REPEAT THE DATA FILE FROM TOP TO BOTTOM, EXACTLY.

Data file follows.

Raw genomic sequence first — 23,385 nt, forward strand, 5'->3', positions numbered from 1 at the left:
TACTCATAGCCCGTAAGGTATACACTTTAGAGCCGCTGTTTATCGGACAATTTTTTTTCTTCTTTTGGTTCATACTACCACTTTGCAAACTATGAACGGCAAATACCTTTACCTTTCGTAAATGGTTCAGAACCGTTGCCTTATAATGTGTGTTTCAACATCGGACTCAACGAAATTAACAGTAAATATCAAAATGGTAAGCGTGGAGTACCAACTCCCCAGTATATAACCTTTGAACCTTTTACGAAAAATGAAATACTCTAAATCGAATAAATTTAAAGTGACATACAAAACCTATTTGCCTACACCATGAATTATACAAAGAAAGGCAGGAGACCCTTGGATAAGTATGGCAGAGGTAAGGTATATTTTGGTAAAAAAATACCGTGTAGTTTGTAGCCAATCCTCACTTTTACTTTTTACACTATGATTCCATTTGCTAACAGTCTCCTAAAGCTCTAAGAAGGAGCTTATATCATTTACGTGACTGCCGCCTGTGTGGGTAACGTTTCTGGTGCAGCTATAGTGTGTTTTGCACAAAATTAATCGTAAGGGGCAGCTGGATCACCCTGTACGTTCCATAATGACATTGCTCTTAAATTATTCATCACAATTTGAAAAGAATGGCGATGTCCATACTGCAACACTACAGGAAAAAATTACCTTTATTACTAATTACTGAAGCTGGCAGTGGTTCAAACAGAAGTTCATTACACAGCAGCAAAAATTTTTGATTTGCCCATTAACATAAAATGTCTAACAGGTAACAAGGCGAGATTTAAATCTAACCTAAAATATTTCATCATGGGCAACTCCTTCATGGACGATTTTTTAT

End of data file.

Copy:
Raw genomic sequence first — 23,385 nt, forward strand, 5'->3', positions numbered from 1 at the left:
TACTCATAGCCCGTAAGGTATACACTTTAGAGCCGCTGTTTATCGGACAATTTTTTTTCTTCTTTTGGTTCATACTACCACTTTGCAAACTATGAACGGCAAATACCTTTACCTTTCGTAAATGGTTCAGAACCGTTGCCTTATAATGTGTGTTTCAACATCGGACTCAACGAAATTAACAGTAAATATCAAAATGGTAAGCGTGGAGTACCAACTCCCCAGTATATAACCTTTGAACCTTTTACGAAAAATGAAATACTCTAAATCGAATAAATTTAAAGTGACATACAAAACCTATTTGCCTACACCATGAATTATACAAAGAAAGGCAGGAGACCCTTGGATAAGTATGGCAGAGGTAAGGTATATTTTGGTAAAAAAATACCGTGTAGTTTGTAGCCAATCCTCACTTTTACTTTTTACACTATGATTCCATTTGCTAACAGTCTCCTAAAGCTCTAAGAAGGAGCTTATATCATTTACGTGACTGCCGCCTGTGTGGGTAACGTTTCTGGTGCAGCTATAGTGTGTTTTGCACAAAATTAATCGTAAGGGGCAGCTGGATCACCCTGTACGTTCCATAATGACATTGCTCTTAAATTATTCATCACAATTTGAAAAGAATGGCGATGTCCATACTGCAACACTACAGGAAAAAATTACCTTTATTACTAATTACTGAAGCTGGCAGTGGTTCAAACAGAAGTTCATTACACAGCAGCAAAAATTTTTGATTTGCCCATTAACATAAAATGTCTAACAGGTAACAAGGCGAGATTTAAATCTAACCTAAAATATTTCATCATGGGCAACTCCTTCATGGACGATTTTTTAT